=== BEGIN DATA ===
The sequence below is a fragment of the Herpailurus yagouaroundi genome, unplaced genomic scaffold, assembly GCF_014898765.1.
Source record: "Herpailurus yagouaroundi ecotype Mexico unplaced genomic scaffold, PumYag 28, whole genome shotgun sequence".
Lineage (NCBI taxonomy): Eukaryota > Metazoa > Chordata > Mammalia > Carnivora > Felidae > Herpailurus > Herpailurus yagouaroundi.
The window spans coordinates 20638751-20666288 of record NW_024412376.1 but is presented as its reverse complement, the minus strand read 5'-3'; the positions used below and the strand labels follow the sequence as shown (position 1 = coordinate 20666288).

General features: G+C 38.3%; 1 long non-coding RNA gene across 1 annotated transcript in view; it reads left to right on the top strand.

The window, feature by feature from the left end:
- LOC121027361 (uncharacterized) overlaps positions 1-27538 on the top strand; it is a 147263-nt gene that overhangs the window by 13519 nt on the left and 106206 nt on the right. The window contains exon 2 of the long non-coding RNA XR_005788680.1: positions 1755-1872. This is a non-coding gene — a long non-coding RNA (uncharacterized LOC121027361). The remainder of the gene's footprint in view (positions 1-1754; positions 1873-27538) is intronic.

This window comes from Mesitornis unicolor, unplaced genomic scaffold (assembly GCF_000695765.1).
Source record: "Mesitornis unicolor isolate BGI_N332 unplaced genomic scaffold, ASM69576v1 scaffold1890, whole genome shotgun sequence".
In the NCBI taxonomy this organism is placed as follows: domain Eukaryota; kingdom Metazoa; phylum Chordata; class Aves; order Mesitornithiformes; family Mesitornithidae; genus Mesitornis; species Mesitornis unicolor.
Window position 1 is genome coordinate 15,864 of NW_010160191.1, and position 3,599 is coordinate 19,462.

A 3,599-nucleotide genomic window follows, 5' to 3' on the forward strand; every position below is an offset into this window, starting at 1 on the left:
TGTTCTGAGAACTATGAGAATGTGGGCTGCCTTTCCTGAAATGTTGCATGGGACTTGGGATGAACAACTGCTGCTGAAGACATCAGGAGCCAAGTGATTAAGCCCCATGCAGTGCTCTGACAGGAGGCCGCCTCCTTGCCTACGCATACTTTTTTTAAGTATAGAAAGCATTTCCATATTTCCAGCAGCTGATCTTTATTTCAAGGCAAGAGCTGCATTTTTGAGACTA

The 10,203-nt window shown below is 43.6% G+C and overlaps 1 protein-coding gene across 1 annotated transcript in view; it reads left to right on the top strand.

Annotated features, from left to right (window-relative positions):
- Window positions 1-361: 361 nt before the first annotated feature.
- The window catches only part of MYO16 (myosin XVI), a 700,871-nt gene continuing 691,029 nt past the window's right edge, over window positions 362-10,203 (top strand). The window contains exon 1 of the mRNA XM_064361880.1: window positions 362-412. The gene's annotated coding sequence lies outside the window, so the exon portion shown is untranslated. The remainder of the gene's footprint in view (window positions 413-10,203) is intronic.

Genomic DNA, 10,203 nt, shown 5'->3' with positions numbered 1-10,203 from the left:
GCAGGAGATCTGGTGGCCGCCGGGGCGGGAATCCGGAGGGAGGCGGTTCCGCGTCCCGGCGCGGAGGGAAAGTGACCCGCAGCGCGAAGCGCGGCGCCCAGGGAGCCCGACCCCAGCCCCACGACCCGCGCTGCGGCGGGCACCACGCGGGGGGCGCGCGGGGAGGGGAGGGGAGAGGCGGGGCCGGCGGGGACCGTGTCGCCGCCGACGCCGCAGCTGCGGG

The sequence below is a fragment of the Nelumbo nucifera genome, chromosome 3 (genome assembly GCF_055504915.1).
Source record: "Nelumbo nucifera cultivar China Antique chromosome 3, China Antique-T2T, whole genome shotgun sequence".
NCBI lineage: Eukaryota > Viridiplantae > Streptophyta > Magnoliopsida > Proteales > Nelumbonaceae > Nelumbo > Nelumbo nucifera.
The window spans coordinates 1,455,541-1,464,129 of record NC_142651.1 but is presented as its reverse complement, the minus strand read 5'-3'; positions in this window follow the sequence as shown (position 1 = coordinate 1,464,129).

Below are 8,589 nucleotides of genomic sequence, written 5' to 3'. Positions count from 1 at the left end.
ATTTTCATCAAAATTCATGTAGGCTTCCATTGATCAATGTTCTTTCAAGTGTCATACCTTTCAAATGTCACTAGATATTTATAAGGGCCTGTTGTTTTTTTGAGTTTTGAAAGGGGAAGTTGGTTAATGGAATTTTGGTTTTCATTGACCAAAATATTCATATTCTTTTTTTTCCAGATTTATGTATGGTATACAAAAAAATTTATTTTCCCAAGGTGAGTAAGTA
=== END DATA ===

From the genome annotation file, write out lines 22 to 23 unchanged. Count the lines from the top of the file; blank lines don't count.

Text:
NCBI lineage: Eukaryota > Viridiplantae > Streptophyta > Magnoliopsida > Proteales > Nelumbonaceae > Nelumbo > Nelumbo nucifera.
The window spans coordinates 1,455,541-1,464,129 of record NC_142651.1 but is presented as its reverse complement, the minus strand read 5'-3'; positions in this window follow the sequence as shown (position 1 = coordinate 1,464,129).